Friday, December 02, 2011

90's Hit Parade #11

Bikini Kill - Double Dare Ya

When I started this project at the beginning of the year, I actually had a different Bikini Kill song in this spot. I was planning to use their most popular song, "Rebel Girl," but after going back and listening, I decided that "Double Dare Ya," the first song on their first cassette, is really the greatest Bikini Kill song. At least, we should call it a draw.

"Double Dare Ya" starts with Kathleen Hannah at full scream, declaring "We demand a revolution, girl-style, NOW!!!" and never relents from there. It's an amazing vocal performance, really. She just throws everything at the microphone: rage, sarcasm, sisterly advice. Very few punk rock bands could summon the righteous fury that she throws out there. I realize that BK were hardly the first female punk band, or even the first to be as explicitly feminist (see, e.g., Crass' Penis Envy album), but when you listen to this you feel like you're hearing something new being given a voice.

I think the chief difference between male and female punk rock is how much the simple act of saying what's on your mind is revolutionary for female punkers. Being "pushy" is such a taboo for women, in ways that it never is for men. It's not that I can't imagine similar lyrics coming from someone like, say, Kevin Seconds, but I don't think they'd really have the same meaning or impact. Yes, dudes are told to conform and shut up by authority, but they also grow up receiving the message that there is virtue in pushing back. Teenage guys live in the conformity factory, teenage girls have it injected under their skin. So when Kathleen yells "Don't you talk out of line/Don't you speak out of turn," even though the sentiment isn't that different from, say, Dead Kennedy's "Hyperactive Child," the latter is mostly targeted to an audience that already knows it and wants an anthem. "Double Dare Ya" is directed toward an audience that is maybe still coming to grips with the idea. So when she mockingly says "Got to listen to what the man says," she's acknowledging a truth that might otherwise go unspoken for many of her fans.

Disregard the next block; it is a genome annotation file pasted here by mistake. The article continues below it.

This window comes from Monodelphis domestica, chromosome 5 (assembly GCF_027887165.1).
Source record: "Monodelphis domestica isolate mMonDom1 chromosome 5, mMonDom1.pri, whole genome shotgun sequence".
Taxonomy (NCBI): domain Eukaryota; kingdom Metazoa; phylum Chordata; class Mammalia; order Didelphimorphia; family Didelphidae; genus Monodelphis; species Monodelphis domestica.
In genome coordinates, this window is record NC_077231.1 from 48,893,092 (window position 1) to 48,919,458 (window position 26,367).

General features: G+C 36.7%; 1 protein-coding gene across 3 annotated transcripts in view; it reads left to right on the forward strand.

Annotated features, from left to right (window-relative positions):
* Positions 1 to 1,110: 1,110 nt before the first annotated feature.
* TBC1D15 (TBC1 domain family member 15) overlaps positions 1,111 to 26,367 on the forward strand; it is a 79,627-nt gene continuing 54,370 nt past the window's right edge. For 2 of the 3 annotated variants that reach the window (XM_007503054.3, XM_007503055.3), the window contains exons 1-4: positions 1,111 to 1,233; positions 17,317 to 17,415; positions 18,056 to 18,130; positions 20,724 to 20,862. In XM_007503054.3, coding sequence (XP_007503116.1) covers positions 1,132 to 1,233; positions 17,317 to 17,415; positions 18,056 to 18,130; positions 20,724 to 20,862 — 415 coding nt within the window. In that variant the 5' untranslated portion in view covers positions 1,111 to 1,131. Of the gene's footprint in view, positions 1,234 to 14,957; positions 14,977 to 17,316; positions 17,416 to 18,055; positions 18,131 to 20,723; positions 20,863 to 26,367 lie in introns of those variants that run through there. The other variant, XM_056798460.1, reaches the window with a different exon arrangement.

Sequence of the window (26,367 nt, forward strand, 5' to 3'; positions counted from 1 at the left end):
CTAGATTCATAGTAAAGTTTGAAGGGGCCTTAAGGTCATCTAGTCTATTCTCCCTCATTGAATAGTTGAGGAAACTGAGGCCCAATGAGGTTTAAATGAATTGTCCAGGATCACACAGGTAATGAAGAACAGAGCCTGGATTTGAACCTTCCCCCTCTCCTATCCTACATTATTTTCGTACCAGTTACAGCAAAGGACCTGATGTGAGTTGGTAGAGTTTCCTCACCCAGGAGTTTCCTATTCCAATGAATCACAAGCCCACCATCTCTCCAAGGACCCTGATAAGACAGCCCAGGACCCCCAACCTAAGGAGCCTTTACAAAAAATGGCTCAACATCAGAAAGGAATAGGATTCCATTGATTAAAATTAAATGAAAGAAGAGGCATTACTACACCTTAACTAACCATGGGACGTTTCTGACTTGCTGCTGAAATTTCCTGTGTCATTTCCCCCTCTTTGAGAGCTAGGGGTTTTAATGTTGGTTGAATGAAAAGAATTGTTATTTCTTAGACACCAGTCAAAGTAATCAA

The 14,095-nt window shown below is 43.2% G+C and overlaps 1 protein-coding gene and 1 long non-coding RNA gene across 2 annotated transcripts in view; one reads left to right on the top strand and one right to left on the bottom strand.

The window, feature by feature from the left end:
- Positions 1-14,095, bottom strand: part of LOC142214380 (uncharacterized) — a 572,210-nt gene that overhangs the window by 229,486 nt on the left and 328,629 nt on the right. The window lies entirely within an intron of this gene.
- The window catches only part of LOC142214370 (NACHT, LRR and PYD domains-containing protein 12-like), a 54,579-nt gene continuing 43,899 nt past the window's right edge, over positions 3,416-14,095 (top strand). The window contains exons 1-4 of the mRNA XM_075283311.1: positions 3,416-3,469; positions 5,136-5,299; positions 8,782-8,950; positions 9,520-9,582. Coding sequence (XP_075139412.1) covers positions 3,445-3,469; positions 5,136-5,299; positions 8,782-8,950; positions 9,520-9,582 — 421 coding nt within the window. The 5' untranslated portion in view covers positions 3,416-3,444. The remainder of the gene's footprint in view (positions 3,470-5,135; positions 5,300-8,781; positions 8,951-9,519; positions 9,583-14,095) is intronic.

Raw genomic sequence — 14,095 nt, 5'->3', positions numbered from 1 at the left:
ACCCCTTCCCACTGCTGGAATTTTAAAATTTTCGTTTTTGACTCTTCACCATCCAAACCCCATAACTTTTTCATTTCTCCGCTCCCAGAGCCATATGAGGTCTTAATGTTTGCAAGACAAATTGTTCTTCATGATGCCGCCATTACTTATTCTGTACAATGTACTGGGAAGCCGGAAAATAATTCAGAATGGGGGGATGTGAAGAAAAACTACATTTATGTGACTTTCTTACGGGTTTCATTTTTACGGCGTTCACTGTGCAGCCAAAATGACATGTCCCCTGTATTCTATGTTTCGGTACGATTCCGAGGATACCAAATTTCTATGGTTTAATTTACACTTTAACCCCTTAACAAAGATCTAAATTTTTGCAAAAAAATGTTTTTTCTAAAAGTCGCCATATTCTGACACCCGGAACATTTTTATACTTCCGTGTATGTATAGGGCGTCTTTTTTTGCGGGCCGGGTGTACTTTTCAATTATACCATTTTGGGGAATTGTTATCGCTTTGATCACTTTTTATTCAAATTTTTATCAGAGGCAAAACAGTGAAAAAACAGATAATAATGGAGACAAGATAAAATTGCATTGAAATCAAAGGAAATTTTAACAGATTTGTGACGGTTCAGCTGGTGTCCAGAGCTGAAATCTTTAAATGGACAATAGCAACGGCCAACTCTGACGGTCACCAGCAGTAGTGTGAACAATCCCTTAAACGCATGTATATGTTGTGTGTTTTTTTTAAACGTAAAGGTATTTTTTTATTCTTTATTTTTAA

Oh, and the last line of that verse: "Time to make his stomach burn." That's as great a punk rock line as has ever been written. Later, she states the real crux of it all: "You've got to know what they are/Before you can stand up for your rights." Then she repeats the word "rights," for some reason twisting it in a fake cockney accent. It feels like she's winding up. Then, she let's it go, screaming "YES! YOU DO HAVE RIGHTS!" (Or, as the lyric sheet would have it, "You do have them, you know.")

Bonus Beat:

"Rebel Girl" is one of those songs that seems not so much written as pulled out of the air (I believe there's a quote from Kathleen saying pretty much that somewhere). If she hadn't written it, someone else would have. It's just something that had to exist.

Bonus Bonus Beat:

I've fallen off the schedule a bit, as things have gotten crazy around here, but I do intend to get the final 10 entries in this list done before the clock strikes midnight on New Year's Eve. I'm just not sure it will be on the regular Tuesdays and Fridays schedule: I'm gonna be busy as hell for the next two weeks, then not busy at all for another two weeks, so you might get them 10 days in a row or something. Following that will be the usual 2011 retrospective posts, then some book reviews (I've been reading a lot of non-fiction this year). Then I still have four entries (actually, I'll probably break it into five) in the Best Films of the 00's series. Then, a sigh of relief.


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